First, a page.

Four years ago, I learned to look in the mirror and see myself through my own eyes, not the eyes of my internalized mother (the one I ate and digested and incorporated, spoon by spoon, everyday a little bite, for the twenty years that I lived with my actual mother). This project has been both the tool and the reward of that process.

But this is different. I need to learn to see myself as myself in the eyes of others who are standing right in front of me. Actually, let’s be more precise again. I need to learn to see myself as myself in the eyes of my boss, whose standing next to me every single day that I‘m at work.

And here my project does not help whatsoever. It isn’t the right tool for this context, because this context involves other people I can’t control. Gosh I miss the days when I was spending all my time alone…

I’ve been writing off and on for 7 hours. This subject is too intense to focus only on it. It’s also hitting me that I’ve literally written all of it while lying down on my couch… I guess psychoanalysts really are onto something.

To those who’ve read all this, thank you for following me into my desire to take responsibility. I am doing fine, a little emotionally bruised up but also kind of really proud of myself.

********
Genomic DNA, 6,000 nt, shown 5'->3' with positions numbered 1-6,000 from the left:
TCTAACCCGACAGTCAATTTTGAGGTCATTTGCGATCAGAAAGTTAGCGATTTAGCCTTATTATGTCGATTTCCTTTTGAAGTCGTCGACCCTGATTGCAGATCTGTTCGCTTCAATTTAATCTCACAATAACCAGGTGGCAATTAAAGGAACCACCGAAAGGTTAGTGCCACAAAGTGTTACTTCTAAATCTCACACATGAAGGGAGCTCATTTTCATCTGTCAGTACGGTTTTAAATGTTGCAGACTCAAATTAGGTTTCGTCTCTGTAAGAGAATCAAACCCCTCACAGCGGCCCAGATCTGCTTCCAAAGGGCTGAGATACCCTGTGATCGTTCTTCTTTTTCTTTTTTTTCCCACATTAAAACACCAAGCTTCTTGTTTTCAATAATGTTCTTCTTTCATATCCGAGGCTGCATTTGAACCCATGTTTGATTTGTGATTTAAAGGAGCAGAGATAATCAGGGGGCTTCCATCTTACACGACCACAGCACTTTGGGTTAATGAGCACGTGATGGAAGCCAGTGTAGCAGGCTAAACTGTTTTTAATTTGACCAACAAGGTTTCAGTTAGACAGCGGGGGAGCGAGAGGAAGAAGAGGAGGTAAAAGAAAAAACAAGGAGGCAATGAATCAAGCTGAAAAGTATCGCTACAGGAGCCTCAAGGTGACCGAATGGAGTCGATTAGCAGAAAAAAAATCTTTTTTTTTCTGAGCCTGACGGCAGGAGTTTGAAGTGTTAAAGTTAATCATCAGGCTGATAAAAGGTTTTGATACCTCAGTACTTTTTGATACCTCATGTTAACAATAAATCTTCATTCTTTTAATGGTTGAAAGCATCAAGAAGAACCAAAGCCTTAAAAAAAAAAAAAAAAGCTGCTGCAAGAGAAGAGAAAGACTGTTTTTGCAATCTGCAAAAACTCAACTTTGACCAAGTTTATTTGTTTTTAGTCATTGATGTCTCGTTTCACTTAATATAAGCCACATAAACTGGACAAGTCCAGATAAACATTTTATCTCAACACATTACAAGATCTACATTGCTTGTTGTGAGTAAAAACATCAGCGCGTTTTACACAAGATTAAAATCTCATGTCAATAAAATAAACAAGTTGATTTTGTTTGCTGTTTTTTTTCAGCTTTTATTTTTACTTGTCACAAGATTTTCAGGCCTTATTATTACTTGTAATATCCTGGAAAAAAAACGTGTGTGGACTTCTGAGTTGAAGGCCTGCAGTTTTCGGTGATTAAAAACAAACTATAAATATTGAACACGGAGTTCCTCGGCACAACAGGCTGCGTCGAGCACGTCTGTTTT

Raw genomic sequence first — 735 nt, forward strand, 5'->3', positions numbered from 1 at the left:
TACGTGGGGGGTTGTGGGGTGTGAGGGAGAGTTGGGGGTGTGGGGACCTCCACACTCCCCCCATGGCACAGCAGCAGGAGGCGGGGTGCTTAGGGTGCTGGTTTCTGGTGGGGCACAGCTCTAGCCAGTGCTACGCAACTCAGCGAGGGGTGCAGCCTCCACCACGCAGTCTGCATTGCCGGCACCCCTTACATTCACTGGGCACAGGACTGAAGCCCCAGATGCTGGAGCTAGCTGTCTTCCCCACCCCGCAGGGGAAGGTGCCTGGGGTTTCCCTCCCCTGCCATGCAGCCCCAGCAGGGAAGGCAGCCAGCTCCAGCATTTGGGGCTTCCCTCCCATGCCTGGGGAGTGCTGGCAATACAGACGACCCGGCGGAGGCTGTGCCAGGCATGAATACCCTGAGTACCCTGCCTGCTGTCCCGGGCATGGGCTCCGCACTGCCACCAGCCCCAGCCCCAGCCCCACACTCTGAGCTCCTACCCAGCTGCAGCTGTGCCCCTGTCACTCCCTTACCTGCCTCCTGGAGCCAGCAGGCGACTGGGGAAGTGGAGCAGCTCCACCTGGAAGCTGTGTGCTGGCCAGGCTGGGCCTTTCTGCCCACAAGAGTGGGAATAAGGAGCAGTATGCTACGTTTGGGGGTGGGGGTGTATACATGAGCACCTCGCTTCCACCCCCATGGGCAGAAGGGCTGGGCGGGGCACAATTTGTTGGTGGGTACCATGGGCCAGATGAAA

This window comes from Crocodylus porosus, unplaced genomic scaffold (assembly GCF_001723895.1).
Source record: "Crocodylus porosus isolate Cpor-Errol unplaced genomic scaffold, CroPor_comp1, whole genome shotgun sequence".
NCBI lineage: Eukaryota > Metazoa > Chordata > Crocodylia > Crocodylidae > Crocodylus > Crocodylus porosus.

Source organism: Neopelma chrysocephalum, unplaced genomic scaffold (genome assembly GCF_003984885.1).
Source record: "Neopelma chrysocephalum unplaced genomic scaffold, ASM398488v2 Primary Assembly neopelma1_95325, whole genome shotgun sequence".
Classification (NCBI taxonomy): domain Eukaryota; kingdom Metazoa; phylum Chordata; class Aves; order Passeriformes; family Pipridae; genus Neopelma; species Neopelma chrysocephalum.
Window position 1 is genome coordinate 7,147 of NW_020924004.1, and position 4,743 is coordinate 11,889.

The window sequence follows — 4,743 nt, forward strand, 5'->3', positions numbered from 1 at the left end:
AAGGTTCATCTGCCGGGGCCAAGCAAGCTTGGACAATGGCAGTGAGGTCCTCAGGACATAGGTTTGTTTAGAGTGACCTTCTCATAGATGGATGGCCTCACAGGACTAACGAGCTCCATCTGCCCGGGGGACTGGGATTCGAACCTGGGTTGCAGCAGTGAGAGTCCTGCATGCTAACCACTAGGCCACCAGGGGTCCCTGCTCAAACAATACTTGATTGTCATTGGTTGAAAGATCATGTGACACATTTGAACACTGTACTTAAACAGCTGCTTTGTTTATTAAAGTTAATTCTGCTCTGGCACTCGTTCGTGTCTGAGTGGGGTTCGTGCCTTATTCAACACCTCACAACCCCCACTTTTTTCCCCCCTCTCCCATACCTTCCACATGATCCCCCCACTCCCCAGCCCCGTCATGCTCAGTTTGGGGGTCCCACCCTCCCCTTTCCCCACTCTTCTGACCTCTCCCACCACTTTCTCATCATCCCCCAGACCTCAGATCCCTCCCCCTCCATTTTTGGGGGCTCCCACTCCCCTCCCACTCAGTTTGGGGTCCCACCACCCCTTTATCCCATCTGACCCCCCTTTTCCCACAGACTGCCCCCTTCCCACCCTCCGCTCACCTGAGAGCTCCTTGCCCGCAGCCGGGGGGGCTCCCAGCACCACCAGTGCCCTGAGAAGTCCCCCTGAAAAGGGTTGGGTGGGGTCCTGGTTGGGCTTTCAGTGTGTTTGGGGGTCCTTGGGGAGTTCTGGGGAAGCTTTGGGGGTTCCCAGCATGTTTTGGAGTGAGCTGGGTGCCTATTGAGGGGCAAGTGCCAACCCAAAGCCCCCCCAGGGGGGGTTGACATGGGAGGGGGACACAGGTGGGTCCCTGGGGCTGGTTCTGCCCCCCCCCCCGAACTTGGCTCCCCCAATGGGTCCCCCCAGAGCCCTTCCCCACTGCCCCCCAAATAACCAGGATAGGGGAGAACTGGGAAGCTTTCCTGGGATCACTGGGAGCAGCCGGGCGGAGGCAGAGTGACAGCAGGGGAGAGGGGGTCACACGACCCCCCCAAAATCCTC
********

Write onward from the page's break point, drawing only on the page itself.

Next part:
9 thoughts on “On being loved and being hated

  1. First things first Rain. I wish I could give you the most colossal hug ever right now. No words, just tactile emotion. Second, I know its a cliche but having just written that I’d say don’t waste any more money on a therapist, you are doing fine on your own. Family issues are tough. And the lineage of history between people carries on for better and also a whole lot of worse. Yet, someone comes along to break the cycle. To break away from the fuckery and bullshit. You just did that with your beautiful honesty. Once again, I wish you nothing but the best. I give you whatever silent love and support I can right now

    Liked by 1 person

    1. Thank you Robert, thank you for the hug and thank you for the support. I really find myself at the heart of the battle for my integrity right now and it’s taking everything I’ve got. You’ve hit in the nail on the head by talking about the need to break the cycle. I sure do want to succeed at that. Thank you again, I really appreciate your comment.

      Liked by 1 person

      1. I’d say you have already broke the cycle whether you see it right now or not by virtue of questioning things out in the open. Keep going, and know we are listening

        Liked by 1 person